In an interview, Haneke says he told his producer that two scenes would cause viewers to walk out in a huff. One involves the death of fish, and the other the death of money. The last is the ultimate blasphemy. Even those who can forgive the sacrifice of animals for cinema may have a hard time countenancing the destruction of money.

71 Fragments of a Chronology of Chance
(71 Fragmente einer Chronologie des Zufalls, 1994)

The second film in the trilogy, and by far the most famous, is Benny’s Video, and I’m postponing it because it’s more its own animal, and I have more to say about it. First, let’s address the third film, whose title sounds like a term paper.

Like The Seventh Continent71 Fragments of a Chronology of Chance takes its kernel from a real-life story in the news. In this case, we open with an announcement of the incident: a young man killed three people and himself in a bank. Therefore, what’s going to happen is no surprise, as we witness the calm unfolding of many fragments or snapshots on certain days.

We drop into the lives of everyone involved, either directly or tangentially, beginning with an orphan boy who smuggles himself into Austria and lives on the street for a while. There’s also a traumatized silent girl fostered by new parents. By the time the violent incident is on its verge, we grasp who the victims will be.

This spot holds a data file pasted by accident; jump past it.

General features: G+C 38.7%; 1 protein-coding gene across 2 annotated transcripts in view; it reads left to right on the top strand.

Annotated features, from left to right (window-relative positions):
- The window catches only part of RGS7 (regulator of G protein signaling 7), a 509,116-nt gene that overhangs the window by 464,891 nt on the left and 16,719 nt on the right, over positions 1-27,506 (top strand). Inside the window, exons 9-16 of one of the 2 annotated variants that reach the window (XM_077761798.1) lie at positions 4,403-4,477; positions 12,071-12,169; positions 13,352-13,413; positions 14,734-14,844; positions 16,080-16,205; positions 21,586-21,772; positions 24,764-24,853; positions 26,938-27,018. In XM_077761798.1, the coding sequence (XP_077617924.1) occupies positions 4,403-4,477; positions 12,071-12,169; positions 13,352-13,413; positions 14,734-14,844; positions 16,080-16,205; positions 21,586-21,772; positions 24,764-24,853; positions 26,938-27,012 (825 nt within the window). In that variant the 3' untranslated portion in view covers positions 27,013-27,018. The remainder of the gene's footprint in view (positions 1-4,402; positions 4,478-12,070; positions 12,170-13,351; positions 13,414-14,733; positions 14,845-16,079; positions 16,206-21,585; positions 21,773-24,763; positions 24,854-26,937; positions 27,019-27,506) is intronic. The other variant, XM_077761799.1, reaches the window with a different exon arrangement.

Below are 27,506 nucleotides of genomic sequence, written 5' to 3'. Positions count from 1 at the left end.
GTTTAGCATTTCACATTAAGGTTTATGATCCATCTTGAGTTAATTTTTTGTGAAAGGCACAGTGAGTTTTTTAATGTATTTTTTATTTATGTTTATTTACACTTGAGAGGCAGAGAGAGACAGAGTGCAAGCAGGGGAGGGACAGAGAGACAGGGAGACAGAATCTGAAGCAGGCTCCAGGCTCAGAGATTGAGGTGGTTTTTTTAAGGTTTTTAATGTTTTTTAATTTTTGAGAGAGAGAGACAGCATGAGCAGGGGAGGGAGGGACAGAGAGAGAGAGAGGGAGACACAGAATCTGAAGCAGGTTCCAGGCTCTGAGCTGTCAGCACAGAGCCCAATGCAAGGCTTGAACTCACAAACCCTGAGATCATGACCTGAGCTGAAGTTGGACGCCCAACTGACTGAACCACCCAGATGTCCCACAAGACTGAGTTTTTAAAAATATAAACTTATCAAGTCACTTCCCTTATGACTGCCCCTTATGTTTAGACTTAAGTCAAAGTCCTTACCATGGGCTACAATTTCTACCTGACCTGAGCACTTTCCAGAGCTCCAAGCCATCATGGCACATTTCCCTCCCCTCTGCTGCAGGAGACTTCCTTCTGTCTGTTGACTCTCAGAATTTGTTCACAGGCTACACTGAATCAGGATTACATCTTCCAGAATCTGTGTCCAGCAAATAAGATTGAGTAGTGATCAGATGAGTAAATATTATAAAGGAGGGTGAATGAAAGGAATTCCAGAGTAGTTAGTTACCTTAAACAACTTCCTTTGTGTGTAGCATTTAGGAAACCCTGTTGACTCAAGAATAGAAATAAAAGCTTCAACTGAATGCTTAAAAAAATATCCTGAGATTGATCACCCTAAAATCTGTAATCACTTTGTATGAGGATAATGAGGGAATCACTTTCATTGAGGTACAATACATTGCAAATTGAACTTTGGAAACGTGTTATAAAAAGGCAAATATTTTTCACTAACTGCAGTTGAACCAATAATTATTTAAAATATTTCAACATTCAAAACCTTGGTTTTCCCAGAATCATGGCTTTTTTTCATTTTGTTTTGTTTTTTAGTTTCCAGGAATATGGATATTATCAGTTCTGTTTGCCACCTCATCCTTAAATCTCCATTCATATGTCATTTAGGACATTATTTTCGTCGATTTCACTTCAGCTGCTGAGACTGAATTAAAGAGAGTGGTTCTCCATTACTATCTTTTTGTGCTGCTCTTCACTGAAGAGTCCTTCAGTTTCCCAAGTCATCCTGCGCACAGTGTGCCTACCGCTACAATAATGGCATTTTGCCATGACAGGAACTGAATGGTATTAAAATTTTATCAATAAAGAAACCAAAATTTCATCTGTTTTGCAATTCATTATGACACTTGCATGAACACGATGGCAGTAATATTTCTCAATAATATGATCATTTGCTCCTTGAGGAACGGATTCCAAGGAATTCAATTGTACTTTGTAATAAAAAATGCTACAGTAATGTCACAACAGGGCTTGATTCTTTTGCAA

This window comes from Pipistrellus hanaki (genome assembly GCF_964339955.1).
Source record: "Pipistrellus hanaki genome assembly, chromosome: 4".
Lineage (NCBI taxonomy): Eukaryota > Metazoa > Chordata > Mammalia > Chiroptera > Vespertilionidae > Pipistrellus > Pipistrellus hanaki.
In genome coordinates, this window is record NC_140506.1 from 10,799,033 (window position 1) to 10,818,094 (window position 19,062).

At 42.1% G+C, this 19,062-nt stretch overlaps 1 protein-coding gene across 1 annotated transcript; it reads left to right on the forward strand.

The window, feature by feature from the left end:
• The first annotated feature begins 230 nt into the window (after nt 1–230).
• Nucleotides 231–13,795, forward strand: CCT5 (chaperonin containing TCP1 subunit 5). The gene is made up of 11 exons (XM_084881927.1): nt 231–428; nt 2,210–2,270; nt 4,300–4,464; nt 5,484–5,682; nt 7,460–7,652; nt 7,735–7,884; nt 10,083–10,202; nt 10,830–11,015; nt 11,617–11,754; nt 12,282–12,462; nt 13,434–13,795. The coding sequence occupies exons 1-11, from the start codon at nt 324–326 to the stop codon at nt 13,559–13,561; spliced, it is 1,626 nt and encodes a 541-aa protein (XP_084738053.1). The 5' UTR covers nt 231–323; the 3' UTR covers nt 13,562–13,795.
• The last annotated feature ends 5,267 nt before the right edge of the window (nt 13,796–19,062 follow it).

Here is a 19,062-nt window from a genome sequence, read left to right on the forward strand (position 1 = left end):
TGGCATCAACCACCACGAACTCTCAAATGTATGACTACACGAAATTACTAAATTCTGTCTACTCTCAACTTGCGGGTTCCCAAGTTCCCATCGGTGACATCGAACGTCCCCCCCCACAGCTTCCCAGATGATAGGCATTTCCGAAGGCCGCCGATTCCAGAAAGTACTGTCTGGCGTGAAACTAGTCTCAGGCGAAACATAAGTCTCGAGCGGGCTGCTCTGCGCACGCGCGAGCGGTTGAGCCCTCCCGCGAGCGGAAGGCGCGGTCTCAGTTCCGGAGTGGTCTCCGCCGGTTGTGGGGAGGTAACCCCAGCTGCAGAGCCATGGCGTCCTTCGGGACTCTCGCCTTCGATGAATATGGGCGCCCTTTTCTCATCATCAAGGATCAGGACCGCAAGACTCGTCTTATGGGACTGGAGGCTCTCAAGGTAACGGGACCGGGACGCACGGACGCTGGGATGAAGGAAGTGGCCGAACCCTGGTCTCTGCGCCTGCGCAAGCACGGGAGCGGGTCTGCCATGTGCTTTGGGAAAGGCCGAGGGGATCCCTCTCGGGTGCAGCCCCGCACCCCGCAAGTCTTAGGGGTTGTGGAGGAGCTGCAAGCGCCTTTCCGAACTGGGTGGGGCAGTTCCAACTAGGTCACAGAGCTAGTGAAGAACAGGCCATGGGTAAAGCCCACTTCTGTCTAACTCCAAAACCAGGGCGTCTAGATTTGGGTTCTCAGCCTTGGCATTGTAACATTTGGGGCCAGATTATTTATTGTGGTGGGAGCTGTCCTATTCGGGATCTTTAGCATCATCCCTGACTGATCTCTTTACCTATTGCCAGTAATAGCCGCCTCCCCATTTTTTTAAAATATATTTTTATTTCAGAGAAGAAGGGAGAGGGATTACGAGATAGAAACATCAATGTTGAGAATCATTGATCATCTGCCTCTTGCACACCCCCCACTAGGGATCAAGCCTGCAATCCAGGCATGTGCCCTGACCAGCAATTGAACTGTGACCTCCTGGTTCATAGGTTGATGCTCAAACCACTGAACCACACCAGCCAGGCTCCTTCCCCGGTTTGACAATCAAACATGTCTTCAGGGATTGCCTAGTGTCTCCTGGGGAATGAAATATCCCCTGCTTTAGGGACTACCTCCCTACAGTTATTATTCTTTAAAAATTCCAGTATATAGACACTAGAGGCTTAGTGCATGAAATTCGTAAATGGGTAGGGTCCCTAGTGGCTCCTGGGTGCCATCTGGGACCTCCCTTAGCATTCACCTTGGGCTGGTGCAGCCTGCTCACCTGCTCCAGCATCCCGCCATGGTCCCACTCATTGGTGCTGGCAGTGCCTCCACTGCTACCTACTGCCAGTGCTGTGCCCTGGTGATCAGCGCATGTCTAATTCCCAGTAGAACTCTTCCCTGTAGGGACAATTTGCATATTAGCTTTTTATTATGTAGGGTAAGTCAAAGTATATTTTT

When the event finally happens in a moment of anger and humiliation two days before Christmas, all tied in with our responsibilities as consumers in a mechanized world, it’s presented without showing any deaths. The greatest irony of the event is that the frustrated collegiate shooter has a “chance” to drive away from the gas pump without paying, and he’s probably inhibited from doing so by 20 years of training in good citizenship.

In an overhead god’s eye view, he goes back to his car, and we hear a bang amid the car horns – not unlike the offscreen bangs in Benny’s Video (stay tuned, coming up next!). We see one lengthy closeup of blood spreading, presented without sound as a kind of abstract image. This also harks back to shots of blood emerging from under the body in Benny’s Video.

During 71 Fragments of a Chronology of Chance‘s opening credits, the orphan stowaway is peeking out from a truck. We see his point of view, a high angle traveling down the highway, dozens of cars momentarily in proximity, everyone isolated but going in the same direction or two opposing directions.

Is this truly a “chronology of chance”? and if so, what does “chance” mean? Two college students play a game of pick-up sticks described as “against chance”. Is this “chance” a mysterious pattern seen from overhead, as inhabitants of one dimension look down upon another and perceive the future that those living through it can’t? That’s pretty darn close to theology. It may also strongly imply a determinism that’s the opposite of chance.